"Managers do things right. Leaders do the right things." Conventional wisdom is proud of maxims like this. As we mentioned earlier, it uses them to encourage managers to label themselves "leaders." It casts the manager as the dependable plodder, while the leader is the sophisticated executive, scanning the horizon, strategizing. Since most people would rather be a sophisticated executive than a dependable plodder, this advice seems positive and developmental. Great managers will tell you that it isn't -- it demeans the manager role but doesn't succeed in doing much else. They will tell you that the difference between a manager and leader is much more profound than most people think, and that the company which overlooks this difference will suffer for it.
The most important difference between a great manager and a great leader is one of focus. Great managers look inward. They look inside the company, into each individual, into the differences in style, goals, needs and motivation of each person. These differences are small, subtle, but great managers need to pay attention to them. These subtle differences guide them toward the right way to release each person's unique talents into performance.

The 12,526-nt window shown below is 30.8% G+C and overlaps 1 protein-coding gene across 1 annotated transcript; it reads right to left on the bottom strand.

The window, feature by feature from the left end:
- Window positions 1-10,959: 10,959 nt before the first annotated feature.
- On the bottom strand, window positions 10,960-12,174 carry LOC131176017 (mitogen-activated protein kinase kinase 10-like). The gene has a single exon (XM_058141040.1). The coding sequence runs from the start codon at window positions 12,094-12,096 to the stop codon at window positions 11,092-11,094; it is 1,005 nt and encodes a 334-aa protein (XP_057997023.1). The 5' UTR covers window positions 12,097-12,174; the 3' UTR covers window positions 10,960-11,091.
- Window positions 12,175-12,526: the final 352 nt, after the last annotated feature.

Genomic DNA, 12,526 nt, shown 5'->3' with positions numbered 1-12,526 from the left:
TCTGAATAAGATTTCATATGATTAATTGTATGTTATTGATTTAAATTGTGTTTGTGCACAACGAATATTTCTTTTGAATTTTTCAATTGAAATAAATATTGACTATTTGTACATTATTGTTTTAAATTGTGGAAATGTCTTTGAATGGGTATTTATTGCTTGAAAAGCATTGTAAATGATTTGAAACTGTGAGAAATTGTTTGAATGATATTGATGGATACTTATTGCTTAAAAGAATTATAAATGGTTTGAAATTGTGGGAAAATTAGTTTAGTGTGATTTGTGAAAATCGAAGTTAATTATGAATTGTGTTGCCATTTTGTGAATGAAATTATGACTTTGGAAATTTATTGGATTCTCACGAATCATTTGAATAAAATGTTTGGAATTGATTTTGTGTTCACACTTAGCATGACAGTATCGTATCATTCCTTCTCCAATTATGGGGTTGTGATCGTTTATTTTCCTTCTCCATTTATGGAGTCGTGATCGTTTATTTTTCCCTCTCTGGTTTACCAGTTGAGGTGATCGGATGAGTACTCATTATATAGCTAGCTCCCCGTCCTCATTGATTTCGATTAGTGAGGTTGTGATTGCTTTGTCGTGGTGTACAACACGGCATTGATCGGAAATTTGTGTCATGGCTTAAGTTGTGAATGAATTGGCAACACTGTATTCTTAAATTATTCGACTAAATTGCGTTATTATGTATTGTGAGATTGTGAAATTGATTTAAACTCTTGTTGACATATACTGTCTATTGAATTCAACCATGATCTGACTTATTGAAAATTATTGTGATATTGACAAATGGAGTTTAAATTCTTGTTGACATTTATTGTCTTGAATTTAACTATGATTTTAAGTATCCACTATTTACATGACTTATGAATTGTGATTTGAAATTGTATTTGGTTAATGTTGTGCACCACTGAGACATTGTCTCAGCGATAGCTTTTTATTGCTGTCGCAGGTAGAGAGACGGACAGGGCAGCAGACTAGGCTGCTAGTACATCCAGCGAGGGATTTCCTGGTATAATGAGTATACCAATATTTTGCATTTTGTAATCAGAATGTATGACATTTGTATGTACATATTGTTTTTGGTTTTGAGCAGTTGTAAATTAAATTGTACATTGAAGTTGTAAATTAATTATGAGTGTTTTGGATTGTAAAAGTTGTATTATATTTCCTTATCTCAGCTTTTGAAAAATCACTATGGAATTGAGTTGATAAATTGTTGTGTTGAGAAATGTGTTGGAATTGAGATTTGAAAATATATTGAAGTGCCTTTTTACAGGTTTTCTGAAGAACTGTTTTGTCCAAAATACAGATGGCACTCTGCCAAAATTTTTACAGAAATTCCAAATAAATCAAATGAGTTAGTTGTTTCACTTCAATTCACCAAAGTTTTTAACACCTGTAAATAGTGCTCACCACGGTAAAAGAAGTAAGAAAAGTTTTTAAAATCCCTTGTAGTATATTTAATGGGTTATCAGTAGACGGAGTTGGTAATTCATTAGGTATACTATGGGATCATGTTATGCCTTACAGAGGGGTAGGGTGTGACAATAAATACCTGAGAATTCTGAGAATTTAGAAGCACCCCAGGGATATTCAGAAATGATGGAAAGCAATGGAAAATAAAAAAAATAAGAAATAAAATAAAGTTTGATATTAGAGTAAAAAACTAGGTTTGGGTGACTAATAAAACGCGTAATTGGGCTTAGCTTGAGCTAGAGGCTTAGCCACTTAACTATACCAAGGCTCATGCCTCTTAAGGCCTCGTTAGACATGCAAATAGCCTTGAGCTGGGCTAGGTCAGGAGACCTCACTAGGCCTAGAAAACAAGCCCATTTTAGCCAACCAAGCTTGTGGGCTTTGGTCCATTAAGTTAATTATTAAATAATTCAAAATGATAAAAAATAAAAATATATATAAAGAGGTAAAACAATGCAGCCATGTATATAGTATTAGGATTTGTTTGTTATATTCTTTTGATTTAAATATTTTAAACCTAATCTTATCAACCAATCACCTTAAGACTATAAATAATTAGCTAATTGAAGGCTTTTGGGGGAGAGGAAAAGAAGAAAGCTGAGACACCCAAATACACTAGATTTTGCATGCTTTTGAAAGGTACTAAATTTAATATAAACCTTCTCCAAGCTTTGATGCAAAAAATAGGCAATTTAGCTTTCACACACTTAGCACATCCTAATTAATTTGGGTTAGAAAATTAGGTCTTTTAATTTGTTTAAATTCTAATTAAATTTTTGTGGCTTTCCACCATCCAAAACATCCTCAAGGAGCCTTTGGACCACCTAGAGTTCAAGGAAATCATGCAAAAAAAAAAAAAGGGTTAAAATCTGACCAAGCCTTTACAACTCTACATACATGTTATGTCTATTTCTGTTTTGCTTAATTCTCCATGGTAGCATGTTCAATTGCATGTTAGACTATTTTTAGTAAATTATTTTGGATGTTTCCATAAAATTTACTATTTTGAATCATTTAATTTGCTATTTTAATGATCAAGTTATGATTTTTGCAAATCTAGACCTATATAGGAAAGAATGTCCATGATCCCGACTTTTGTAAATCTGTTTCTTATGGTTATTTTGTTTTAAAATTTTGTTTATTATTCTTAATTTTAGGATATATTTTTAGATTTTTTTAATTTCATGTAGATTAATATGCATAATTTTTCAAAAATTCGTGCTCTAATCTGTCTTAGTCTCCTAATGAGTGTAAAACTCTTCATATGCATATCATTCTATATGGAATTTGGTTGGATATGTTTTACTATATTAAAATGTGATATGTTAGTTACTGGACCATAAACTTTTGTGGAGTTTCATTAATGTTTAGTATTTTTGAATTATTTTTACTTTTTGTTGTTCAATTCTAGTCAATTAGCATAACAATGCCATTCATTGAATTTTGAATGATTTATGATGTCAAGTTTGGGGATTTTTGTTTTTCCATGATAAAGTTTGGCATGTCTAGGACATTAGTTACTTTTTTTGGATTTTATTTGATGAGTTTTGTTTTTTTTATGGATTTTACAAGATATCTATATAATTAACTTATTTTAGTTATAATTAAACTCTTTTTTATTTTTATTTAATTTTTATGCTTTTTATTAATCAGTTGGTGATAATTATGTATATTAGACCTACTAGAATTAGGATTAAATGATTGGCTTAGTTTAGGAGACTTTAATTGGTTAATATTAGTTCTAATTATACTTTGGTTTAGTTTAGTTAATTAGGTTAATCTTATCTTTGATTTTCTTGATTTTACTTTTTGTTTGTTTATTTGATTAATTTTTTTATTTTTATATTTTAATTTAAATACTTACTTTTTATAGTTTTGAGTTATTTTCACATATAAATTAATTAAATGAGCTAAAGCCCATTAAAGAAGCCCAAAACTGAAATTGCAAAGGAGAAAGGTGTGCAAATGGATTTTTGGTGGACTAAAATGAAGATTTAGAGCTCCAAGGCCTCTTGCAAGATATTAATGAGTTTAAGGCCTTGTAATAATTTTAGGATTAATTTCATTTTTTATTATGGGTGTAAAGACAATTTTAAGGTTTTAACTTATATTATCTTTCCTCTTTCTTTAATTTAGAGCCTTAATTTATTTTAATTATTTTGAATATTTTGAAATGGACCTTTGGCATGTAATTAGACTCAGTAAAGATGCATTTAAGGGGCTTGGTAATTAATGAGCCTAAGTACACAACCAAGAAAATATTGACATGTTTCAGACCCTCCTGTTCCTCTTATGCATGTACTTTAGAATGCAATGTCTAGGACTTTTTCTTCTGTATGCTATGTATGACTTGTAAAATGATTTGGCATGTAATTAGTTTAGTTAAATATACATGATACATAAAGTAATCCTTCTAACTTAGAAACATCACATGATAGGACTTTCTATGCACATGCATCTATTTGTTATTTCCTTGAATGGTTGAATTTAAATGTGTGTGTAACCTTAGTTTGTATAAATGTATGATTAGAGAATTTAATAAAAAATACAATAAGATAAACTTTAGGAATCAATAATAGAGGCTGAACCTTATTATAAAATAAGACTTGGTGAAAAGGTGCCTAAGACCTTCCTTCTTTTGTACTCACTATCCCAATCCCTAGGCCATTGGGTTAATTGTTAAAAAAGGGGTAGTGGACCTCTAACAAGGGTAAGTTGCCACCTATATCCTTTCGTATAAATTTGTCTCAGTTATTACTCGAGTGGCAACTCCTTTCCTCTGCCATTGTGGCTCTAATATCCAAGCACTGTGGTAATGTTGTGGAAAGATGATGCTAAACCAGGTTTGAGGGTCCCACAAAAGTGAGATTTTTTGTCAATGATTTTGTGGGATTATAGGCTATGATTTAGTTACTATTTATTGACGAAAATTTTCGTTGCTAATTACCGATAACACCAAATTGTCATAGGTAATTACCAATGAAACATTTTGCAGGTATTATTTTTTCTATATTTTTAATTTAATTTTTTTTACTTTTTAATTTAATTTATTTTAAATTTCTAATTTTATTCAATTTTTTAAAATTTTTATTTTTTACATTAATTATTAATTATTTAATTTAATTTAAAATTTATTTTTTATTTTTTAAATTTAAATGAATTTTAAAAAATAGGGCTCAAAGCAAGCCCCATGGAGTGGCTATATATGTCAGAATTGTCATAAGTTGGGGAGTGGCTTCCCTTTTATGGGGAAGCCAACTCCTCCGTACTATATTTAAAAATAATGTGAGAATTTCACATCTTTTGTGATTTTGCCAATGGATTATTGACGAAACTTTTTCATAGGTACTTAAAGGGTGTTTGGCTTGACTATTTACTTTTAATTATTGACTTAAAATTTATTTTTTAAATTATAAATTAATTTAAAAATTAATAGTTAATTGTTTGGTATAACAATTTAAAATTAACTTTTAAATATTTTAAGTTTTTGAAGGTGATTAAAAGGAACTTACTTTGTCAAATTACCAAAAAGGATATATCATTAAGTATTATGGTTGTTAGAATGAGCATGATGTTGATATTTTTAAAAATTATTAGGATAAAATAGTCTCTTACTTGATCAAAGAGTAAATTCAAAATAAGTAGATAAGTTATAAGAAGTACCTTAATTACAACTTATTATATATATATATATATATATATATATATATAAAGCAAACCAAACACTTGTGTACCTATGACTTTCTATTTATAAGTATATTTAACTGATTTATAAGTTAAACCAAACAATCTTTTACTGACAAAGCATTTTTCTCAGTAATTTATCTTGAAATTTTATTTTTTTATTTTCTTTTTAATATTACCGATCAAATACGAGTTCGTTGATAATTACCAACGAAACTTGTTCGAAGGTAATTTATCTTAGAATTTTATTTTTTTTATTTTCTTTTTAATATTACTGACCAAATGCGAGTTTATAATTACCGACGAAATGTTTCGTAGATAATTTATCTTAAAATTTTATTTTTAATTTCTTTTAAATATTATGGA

Great leaders, by contrast, look outward. They look out at the competition, out at the future, out at alternative routes forward. They focus on broad patterns, finding connections, cracks, and then press home their advantage where the resistance is weakest. They must be visionaries, strategic thinkers, activators. When played well, this is, without doubt, a critical role. But it doesn't have much to do with the challenge of turning one individual's talents into performance.
Great managers are not mini-executives waiting for leadership to be thrust upon them. Great leaders are not simply managers who have developed sophistication. The core activities of a manager and a leader are simply different. It is entirely possible for a person to be a brilliant manager and a terrible leader. But it is just as possible for a person to excel as a leader and fail as a manager. And, of course, a few exceptionally talented individuals excel at both.
If companies confuse the two roles by expecting every manager to be a leader, or if they define "leader" as simply a more advanced form of "manager," then the all-important "catalyst" role will soon be undervalued, poorly understood and poorly played. Gradually the company will fall apart.